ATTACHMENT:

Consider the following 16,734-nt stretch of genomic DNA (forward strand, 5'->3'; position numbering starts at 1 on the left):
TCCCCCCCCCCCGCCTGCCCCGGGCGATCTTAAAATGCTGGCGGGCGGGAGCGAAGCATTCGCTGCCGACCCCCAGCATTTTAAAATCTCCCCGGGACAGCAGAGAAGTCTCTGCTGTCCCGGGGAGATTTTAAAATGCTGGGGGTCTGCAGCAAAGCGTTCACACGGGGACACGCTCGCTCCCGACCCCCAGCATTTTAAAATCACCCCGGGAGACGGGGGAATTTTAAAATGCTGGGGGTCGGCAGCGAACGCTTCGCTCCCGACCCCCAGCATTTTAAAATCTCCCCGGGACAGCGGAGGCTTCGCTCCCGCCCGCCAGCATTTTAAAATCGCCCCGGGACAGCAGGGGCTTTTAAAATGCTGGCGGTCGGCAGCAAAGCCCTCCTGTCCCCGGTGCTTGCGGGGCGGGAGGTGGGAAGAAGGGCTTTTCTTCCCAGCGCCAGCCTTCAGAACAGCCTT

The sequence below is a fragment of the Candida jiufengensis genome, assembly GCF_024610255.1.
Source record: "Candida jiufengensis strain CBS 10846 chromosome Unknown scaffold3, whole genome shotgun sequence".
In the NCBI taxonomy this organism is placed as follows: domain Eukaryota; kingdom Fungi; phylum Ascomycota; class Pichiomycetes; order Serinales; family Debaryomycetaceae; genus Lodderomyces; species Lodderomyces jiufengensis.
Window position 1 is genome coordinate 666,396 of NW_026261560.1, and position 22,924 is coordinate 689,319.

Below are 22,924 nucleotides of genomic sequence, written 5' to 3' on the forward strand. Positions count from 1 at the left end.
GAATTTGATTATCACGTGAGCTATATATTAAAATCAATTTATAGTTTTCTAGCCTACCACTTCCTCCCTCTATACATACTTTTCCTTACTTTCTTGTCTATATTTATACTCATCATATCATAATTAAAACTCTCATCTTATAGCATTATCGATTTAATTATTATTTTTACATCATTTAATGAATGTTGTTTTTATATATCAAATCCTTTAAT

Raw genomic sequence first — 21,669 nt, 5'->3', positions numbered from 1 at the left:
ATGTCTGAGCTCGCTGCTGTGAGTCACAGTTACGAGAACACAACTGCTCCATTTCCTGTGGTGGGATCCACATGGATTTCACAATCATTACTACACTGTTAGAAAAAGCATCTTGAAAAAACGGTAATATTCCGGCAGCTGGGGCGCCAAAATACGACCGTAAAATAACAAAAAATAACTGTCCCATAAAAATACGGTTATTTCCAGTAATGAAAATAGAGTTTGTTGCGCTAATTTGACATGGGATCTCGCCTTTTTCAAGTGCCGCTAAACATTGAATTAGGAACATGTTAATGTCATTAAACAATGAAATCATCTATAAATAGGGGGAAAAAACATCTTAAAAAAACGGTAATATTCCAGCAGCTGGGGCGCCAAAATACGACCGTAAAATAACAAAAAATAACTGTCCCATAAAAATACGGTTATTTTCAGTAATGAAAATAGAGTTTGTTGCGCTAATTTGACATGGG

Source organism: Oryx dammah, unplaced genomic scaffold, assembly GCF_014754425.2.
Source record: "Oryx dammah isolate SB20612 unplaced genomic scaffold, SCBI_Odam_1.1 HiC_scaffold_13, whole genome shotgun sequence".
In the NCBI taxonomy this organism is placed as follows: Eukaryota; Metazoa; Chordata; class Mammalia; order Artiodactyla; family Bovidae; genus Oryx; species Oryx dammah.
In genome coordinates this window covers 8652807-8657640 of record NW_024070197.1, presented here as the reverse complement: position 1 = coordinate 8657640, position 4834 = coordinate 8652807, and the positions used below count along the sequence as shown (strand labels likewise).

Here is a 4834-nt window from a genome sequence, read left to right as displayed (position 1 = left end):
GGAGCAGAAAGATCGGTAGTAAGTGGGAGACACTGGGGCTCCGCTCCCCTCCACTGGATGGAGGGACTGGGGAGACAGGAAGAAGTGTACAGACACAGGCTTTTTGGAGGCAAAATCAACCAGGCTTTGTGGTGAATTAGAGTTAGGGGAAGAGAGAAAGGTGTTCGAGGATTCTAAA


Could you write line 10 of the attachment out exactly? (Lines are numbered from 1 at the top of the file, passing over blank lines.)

ATGTCTGAGCTCGCTGCTGTGAGTCACAGTTACGAGAACACAACTGCTCCATTTCCTGTGGTGGGATCCACATGGATTTCACAATCATTACTACACTGTTAGAAAAAGCATCTTGAAAAAACGGTAATATTCCGGCAGCTGGGGCGCCAAAATACGACCGTAAAATAACAAAAAATAACTGTCCCATAAAAATACGGTTATTTCCAGTAATGAAAATAGAGTTTGTTGCGCTAATTTGACATGGGATCTCGCCTTTTTCAAGTGCCGCTAAACATTGAATTAGGAACATGTTAATGTCATTAAACAATGAAATCATCTATAAATAGGGGGAAAAAACATCTTAAAAAAACGGTAATATTCCAGCAGCTGGGGCGCCAAAATACGACCGTAAAATAACAAAAAATAACTGTCCCATAAAAATACGGTTATTTTCAGTAATGAAAATAGAGTTTGTTGCGCTAATTTGACATGGG